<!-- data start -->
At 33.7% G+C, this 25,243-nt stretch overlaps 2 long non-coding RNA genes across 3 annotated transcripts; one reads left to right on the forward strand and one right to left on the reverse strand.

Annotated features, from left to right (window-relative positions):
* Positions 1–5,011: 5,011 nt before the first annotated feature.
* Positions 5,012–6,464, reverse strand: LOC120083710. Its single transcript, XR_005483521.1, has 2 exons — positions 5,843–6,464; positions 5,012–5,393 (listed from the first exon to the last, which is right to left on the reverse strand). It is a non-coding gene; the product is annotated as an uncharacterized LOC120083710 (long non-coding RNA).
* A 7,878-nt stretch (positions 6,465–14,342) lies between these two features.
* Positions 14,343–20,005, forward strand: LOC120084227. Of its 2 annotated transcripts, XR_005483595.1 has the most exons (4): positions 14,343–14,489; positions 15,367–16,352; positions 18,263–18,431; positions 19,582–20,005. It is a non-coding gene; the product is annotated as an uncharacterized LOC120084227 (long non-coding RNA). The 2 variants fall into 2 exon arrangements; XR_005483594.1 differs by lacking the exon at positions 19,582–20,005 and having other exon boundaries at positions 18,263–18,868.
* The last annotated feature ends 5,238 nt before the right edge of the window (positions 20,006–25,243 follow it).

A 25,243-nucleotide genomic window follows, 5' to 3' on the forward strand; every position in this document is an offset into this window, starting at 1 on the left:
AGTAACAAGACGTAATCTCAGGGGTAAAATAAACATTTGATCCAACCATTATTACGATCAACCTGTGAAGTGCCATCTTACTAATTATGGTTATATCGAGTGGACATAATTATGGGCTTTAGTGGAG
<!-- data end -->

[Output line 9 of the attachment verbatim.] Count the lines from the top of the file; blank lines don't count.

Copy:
AGTAACAAGACGTAATCTCAGGGGTAAAATAAACATTTGATCCAACCATTATTACGATCAACCTGTGAAGTGCCATCTTACTAATTATGGTTATATCGAGTGGACATAATTATGGGCTTTAGTGGAG